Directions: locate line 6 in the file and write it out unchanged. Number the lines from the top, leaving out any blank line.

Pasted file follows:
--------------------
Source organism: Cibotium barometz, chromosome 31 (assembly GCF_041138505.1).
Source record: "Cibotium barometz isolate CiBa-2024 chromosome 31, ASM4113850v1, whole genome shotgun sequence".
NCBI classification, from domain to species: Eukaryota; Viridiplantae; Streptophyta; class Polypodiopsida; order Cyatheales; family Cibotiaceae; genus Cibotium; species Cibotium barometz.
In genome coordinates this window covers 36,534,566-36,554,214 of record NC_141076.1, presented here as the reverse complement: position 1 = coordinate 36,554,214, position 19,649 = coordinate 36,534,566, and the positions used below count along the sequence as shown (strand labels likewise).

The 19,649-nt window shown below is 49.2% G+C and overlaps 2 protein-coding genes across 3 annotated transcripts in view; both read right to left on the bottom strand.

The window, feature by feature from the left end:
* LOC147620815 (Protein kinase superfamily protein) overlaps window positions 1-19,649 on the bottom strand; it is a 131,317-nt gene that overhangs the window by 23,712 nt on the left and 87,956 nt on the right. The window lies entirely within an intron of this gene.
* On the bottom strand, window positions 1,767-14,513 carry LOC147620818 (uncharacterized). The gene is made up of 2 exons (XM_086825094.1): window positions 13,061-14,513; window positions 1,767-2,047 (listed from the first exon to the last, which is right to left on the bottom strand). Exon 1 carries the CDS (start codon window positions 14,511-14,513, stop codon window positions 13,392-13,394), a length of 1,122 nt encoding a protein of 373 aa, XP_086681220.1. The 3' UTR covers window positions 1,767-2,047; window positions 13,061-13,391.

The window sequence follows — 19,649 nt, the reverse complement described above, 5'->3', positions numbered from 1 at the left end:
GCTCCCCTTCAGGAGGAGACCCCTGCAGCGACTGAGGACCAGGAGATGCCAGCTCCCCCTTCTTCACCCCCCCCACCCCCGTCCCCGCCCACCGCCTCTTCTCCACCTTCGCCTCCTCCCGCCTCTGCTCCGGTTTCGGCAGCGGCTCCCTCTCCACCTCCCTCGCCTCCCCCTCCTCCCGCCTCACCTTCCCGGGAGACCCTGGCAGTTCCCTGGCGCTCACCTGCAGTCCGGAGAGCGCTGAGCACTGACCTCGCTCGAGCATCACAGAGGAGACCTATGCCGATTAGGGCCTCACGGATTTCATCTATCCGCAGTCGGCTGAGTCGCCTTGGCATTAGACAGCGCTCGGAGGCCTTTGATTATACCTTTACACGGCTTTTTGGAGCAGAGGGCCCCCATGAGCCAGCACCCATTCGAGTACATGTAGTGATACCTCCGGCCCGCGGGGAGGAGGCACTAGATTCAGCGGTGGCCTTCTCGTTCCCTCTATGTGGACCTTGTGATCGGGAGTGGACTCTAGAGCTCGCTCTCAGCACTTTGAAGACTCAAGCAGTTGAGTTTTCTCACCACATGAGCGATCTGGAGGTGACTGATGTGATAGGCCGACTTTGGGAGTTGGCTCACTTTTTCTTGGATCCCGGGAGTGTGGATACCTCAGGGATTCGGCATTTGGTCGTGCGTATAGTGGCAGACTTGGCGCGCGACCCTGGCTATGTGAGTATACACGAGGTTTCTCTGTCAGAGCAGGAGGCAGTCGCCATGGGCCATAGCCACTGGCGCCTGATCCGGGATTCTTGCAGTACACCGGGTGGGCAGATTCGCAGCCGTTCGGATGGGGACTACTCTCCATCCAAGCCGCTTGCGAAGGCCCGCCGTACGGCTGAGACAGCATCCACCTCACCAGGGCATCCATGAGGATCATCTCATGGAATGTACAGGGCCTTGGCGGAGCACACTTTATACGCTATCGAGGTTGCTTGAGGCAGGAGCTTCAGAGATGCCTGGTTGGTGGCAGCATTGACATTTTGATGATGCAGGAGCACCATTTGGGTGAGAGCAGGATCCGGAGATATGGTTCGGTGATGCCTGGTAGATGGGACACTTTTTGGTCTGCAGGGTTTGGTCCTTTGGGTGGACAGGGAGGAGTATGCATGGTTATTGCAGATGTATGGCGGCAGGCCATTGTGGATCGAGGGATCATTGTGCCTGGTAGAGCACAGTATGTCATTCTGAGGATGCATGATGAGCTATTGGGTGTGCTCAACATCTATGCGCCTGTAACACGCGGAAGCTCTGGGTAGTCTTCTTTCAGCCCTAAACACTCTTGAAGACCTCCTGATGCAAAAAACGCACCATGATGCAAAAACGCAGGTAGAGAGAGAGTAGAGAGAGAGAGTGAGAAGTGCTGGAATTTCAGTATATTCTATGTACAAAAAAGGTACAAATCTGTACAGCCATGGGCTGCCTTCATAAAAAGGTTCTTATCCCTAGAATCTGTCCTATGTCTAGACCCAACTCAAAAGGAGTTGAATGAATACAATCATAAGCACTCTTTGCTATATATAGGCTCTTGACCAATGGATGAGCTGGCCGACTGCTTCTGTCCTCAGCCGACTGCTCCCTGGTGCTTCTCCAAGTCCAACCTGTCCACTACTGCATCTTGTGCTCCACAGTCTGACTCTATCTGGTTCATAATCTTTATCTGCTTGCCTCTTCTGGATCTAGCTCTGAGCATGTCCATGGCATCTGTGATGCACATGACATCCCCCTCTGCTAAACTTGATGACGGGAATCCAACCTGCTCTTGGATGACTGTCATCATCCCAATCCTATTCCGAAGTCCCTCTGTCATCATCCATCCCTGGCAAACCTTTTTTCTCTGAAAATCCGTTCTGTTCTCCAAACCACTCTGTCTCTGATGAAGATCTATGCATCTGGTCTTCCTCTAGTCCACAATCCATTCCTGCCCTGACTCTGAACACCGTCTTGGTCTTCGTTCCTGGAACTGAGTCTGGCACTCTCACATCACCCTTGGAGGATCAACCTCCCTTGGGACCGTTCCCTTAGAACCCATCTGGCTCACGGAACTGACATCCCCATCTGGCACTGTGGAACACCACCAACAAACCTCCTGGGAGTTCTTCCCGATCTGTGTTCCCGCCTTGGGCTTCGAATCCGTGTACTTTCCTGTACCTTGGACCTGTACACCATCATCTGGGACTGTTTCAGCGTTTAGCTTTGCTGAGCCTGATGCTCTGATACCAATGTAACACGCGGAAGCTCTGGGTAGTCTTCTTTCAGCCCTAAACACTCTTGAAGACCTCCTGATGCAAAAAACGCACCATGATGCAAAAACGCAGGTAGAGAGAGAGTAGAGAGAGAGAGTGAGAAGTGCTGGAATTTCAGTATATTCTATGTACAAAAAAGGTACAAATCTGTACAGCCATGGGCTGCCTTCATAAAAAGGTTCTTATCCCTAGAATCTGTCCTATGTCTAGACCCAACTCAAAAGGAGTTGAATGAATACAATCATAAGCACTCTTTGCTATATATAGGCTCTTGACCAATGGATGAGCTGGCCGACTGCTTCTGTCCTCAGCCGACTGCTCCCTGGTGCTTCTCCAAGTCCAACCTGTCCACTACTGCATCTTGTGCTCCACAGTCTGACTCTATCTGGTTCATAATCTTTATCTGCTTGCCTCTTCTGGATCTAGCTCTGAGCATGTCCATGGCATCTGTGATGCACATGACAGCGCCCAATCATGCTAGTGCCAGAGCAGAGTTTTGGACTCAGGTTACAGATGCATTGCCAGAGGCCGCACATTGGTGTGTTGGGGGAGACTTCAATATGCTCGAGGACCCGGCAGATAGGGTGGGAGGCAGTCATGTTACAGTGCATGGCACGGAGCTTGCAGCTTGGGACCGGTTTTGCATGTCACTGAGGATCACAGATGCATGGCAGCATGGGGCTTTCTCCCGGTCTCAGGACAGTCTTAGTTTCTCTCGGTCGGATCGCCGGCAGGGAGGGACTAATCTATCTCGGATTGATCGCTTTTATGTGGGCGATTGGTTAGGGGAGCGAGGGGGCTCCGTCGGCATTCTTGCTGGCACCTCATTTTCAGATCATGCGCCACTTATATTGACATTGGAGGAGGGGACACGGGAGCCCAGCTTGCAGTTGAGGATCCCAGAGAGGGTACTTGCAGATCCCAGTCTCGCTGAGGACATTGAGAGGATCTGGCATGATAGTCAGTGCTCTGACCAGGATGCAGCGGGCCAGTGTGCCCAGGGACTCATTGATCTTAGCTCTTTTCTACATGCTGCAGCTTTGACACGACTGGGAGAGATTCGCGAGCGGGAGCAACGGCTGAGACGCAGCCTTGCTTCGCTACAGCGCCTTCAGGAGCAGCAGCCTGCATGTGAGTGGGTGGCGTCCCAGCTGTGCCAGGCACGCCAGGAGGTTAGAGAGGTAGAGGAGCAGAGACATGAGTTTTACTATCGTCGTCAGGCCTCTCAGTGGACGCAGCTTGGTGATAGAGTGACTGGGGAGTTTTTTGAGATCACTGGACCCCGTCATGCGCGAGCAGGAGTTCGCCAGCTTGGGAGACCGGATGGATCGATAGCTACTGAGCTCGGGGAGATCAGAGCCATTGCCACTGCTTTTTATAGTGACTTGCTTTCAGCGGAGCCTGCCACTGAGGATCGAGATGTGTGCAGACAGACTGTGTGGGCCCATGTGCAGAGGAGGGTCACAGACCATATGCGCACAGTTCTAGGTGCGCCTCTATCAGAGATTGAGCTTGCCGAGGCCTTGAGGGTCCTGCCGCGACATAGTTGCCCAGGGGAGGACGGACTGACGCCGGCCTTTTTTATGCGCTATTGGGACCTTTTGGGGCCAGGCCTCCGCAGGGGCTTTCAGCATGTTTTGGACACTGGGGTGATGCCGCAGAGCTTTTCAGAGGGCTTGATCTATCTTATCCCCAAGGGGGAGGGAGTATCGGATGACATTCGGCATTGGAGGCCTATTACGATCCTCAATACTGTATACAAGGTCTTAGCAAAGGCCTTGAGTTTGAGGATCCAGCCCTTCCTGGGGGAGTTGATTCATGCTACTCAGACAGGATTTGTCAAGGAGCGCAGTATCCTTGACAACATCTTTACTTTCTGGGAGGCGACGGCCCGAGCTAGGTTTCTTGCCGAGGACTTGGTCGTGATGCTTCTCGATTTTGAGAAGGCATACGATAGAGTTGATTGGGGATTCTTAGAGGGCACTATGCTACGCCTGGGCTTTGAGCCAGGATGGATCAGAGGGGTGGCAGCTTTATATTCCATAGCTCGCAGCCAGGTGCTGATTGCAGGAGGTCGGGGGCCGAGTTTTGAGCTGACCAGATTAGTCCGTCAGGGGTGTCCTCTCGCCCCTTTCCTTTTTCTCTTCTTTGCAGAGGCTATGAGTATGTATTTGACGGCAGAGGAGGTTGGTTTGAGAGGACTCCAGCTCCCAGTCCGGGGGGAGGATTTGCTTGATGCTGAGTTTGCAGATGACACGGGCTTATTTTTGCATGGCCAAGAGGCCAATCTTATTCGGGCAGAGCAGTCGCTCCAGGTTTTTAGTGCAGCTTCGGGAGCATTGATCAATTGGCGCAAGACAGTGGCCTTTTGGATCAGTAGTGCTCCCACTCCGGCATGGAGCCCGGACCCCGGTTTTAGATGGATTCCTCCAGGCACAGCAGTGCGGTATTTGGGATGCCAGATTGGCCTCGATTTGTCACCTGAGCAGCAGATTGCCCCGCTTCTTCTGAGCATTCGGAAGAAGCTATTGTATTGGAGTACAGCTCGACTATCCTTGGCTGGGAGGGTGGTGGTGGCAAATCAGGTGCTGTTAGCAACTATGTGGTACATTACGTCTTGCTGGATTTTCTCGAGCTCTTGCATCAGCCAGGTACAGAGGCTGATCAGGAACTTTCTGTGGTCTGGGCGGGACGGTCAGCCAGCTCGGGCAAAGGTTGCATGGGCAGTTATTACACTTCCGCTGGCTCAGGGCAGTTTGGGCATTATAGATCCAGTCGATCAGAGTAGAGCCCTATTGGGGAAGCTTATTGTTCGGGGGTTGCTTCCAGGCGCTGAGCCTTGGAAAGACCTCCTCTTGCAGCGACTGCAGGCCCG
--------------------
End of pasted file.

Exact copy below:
The window, feature by feature from the left end: